“… It’s amazing how Habitat shows love to the world. You can say I love you, but when you go out with your hands and your feet, that’s the strongest way. You don’t even have to say anything.'”  https://www.tennessean.com/story/news/2019/10/08/president-jimmy-carter-nashville-habitat/2432826001/

Actions do speak louder than words. And my way of showing love to my family has always been with my cooking. Ever since the temperatures have started to fall, I’ve been making soup. There’s just something about a pot of homemade soup simmering on the stove that says comfort food. Since I had a couple of sweet potatoes in the refrigerator, yesterday I made the Bride’s special Peanut Soup! Mostly it’s carrots, onions and sweet potatoes, with a kick of ginger and peanut butter.

Bob delivered said soup to Ms Berdelle while they were planning a Fall garden. I had never heard of a “Fall garden,” planting vegetables like kale in October. My past Yankee experience was limited to planting bulbs in the Fall. Wisdom comes with so many lessons; love is in the details. Like spreading seeds and plants throughout your urban neighborhood. Like getting up when you fall, and fulfilling a promise to build homes in Nashville.

This is what true leadership and wisdom looks like.

Hands building homes instead of typing off Twitter tirades. I mean, if the Lords of Twitter can block you for hate speech, or trolling a celebrity, or showing your breasts, then why can’t our Golfer-in-Chief be blocked for spreading lies? He’s threatened to “totally destroy and obliterate” the Turkish economy, while polling for impeachment climbs to 58%. I was wondering what might convince his Republican comrades he’s run amuck.

The chaos Mr T’s Twitter feed has created is unmatched in history. I prefer to chop up the holy trinity of onions, celery and carrots for a soup base, and maybe add fresh sage for wisdom.

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I don’t know about you, but when I heard Ted Cruz’ wife Heidi say that the first thing he did after they were married was to buy 100 cans of soup, I was shocked. I knew this had to be some clue, some secret scientific device that would help us dig deep into his brain. We already know Cruz is an absolutist, you’re either on the dark side or the light side of his universe. But 100 cans of soup? http://gawker.com/after-his-honeymoon-ted-cruz-immediately-bought-100-ca-1770893594

When Heidi questioned her newlywed about his motivations, he said, “I know you. You won’t be making things.”

Now soup is a comfort food. For me it’s homemade soup, but hey what kid would pass up some tomato soup with a grilled cheese sandwich? And if you grow up into a man who doesn’t know a pot from a pan, who likes to stand in front of the refrigerator and eat whatever catches his fancy, standing up while swigging milk from the carton, well you might just worry about your future meals. Particularly if you marry a woman who avoids the kitchen.

But the more troubling part of the story is that Heidi took all that soup back to the store – then she called her mom who told her to go right back and buy that soup and replace it in the pantry! So, it’s like a lesson on being submissive, being a good God-fearing Christian wife who is dominated by her husband. Yessiree ladies. Make sure he knows he’s the boss!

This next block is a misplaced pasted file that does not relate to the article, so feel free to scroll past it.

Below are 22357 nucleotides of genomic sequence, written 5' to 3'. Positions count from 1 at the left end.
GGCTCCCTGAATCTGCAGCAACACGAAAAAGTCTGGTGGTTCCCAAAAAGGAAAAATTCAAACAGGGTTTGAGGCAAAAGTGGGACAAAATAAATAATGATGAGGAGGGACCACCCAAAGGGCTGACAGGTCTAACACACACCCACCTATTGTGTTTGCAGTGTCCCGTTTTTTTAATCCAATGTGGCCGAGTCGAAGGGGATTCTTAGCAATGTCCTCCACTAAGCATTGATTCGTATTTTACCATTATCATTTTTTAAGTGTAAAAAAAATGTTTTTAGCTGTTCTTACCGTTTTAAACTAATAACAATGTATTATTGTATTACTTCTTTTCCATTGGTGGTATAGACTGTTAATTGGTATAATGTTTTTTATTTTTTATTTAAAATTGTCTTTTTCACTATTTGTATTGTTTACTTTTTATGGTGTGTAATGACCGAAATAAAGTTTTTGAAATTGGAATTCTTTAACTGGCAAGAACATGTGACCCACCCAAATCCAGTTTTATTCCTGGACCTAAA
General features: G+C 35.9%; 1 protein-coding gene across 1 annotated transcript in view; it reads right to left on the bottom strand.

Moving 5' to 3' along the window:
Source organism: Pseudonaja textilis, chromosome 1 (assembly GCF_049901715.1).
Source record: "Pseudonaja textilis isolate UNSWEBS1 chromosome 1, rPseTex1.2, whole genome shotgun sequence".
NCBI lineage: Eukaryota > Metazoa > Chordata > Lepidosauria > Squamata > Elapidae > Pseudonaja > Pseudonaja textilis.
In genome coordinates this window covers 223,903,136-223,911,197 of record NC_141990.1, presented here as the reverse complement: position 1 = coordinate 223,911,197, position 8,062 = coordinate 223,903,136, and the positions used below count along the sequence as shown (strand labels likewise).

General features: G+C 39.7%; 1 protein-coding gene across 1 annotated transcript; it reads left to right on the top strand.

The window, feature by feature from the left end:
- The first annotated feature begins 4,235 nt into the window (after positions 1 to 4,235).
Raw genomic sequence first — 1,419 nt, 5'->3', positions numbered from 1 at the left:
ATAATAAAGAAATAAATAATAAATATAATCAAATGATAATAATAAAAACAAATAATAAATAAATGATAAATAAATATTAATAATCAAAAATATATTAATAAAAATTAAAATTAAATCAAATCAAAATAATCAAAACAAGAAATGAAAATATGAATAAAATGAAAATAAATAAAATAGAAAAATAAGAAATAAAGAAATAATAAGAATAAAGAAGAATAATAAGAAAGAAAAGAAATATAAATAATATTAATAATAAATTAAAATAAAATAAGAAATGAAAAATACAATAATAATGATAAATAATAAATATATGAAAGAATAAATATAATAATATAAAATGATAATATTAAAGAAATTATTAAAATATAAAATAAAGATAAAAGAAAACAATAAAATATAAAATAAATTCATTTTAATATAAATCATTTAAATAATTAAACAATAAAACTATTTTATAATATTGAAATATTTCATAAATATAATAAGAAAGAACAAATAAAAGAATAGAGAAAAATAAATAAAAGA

Then I found out that early in their career they lived separately, for 7 years in Texas. And that Heidi had moved there for his political career but didn’t really fit in. That she was found wandering around a highway with her head in her hands one night http://theweek.com/speedreads/602452/ted-cruz-wife-lived-apart-first-7-years-marriage

Now I have some sympathy for this woman. The woman that Trump’s campaign smeared. I know what it’s like to move to a place for your husband’s career and though I never wandered onto a freeway exit ramp, I did have my existential moments. Wondering why I was surrounded by women who could only talk about their nails. Feeling like a duck out of water.

What I wouldn’t give to have a sit-down with Heidi. I’d tell her that it’s not all about the Lord and her job at Goldman Sachs. I’d tell her that her husband has no chance at winning the Presidency. It’s about what this country stands for, the freedom to do things our way, to forge ahead and make our own choices. I’d tell her that food is love, and she should start listening to herself and nobody else. You might want to keep a can of Cream of Mushroom soup around in case you need to make a casserole. But definitely, learn how to bake a killer meatloaf. This is my turkey mushroom meatloaf, wrapped in bacon and it doesn’t get much better than this!IMG_3806

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When life gets complicated, I like to cook. Something about preparing a hearty soup is good for my soul and the family. Trouble is, I still cook for 4, even though we are just 2 now. Since the garden is just getting started, we had to get most of the ingredients from our Whole Foods; which btw, is having a half-price sale June 5th before they move into their humongous new building! Start to saute with the holy trinity + garlic. Collect all your fresh vegetables and boil!

Holy Trinity + garlic

the Power of Kale

Simmer 20 minutes

This is the second recipe to be passed down to the Bride. The first was a 3 layer carrot cake with toasted coconut cream cheese frosting. Making vegetable soup is the only time you will find Bob in the kitchen. We enjoy making this together, washing and chopping, dancing and tasting. One of our first attempts back north was pure slapstick.

Prince Michel white wedding wine!

There were 2 sinks in that kitchen, and the smaller one erupted in a geyser of green water after Bob finished putting a little too much refuse through the garbage disposal of the bigger sink! Live and learn…please see comments for recipe.